I wrote here about the recording session we had in February with the Attacca String Quartet. We had another this past month, this time with soprano Lindsay Kesselman and pianist Daniel Pesca collaborating on four student songs:
- Kyrie Antoinette: Old News
- Derek Wesley Arnold: The Song of the Shirt
- Alicia Bachorik: How Do I Love Thee?
- Jessica Buford: They Were Miners
Jessica’s song references her upbringing in West Virginia, where her grandfather gave a lifetime to the mines in order to support his family. The lyrics, which she wrote, capture his plight in brief, suggestive lines:
Three long months laid off
a scary cough
As the piece progresses, the vocal line becomes increasingly choked off until, in the final phrases, audible inhalations — gasps – create a powerful image of a miner’s broken-down lungs. The piano part is appropriately sparse and dark, and Pesca made the most of it, providing just the right balance with the low tessitura of the vocal line.
Alicia Bachorik’s pair of love songs, Anticipation and Action, inhabit a very different realm. The poems, by Marion Strobel and Helen Hoyt, trace complementary scenarios: Anticipation is about unrequited (but ever-hopeful) love; Action presents a quiet scene of domestic joy, that of awaking a lover with kisses. Each song has a natural — though complex — flow, with constantly shifting metrical groupings that reflect the intricate rhythms of the text. Lindsay Kesselman not only nailed the asymmetrical rhythms, she made them sound effortless and beautiful.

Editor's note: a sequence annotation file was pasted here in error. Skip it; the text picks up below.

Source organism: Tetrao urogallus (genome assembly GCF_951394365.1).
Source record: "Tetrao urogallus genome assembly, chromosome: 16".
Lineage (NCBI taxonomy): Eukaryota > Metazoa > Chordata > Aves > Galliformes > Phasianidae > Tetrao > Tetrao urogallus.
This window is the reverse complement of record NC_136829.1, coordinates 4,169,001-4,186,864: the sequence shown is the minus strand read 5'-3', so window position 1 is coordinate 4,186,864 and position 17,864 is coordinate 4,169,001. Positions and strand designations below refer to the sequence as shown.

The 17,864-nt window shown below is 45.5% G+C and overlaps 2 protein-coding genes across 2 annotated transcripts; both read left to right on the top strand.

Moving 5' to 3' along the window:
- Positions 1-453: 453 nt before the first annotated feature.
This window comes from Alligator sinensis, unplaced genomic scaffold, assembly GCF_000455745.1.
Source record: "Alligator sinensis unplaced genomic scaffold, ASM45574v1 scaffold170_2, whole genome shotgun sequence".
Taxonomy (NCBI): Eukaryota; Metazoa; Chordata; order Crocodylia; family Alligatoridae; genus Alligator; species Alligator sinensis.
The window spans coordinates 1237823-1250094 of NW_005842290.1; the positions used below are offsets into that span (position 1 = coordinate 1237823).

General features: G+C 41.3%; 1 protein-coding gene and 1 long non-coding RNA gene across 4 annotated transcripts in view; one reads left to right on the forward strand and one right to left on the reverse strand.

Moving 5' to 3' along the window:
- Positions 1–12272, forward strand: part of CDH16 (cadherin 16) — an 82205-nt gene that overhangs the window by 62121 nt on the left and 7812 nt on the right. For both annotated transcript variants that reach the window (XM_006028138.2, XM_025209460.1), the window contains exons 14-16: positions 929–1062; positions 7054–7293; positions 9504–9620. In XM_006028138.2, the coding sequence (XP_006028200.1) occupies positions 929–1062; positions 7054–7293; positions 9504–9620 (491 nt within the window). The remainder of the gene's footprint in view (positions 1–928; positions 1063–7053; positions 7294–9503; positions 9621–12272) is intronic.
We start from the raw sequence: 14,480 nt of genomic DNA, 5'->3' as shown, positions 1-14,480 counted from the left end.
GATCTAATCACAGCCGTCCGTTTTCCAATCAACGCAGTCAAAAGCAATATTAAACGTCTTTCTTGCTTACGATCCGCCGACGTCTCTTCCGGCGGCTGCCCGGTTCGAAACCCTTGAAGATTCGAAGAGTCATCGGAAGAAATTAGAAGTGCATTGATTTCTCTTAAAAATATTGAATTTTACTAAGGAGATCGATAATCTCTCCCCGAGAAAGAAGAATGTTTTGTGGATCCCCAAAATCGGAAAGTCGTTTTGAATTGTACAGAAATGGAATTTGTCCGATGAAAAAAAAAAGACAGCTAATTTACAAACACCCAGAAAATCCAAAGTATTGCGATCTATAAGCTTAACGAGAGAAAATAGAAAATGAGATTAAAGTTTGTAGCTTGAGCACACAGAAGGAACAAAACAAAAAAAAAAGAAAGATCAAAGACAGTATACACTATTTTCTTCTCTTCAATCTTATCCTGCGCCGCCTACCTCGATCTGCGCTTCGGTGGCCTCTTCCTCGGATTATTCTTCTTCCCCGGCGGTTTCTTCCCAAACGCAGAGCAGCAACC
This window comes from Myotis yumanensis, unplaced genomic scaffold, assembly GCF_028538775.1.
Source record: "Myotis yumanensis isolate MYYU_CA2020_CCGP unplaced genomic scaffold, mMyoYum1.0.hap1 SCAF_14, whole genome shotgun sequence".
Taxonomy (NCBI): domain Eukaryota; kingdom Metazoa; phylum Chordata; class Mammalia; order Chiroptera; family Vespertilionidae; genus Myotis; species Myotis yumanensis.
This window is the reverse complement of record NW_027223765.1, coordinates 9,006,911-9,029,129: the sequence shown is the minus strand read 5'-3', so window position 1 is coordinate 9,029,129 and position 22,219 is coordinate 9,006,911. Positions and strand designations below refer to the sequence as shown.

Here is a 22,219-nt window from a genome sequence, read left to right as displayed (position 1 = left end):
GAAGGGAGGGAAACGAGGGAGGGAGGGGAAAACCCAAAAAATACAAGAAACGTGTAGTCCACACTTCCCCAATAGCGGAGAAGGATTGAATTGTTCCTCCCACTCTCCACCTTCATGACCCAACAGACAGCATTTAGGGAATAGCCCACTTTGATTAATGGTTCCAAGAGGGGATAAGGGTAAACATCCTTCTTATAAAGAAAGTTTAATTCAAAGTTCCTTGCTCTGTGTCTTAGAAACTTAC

The Song of the Shirt is an 1840 poem by Thomas Hood decrying the wretched conditions of England’s working poor. Derek Arnold brings their plight to the present in his setting, with crunchy harmonies and a tightly pensive vocal line. The word “stitch” is whispered repeatedly, capturing the sharp drudgery of the labor.
Kyrie Antoinette’s Old News, with her own lyrics, was an unusual blend: I think of it as “Blues Meets Zen”:
Don’t be open
Don’t be closed
Sow all the seeds
But don’t let them grow
In response to the composer’s request to make the vocals “breathy,” Lindsay adopted a more intimate vocal style that took advantage of the microphone’s ability to project sound. The result was like a confidential conversation, or an interior monologue.
When they finished recording, Kesselman and Pesca gathered the composers and other attendees around to share their thoughts about composition, interpretation, and the new-music community. Their insights were upbeat but grounded in reality. “The new music community is a generous one,” said Lindsay. “A lot of people sharing a vision and working together to make it happen.”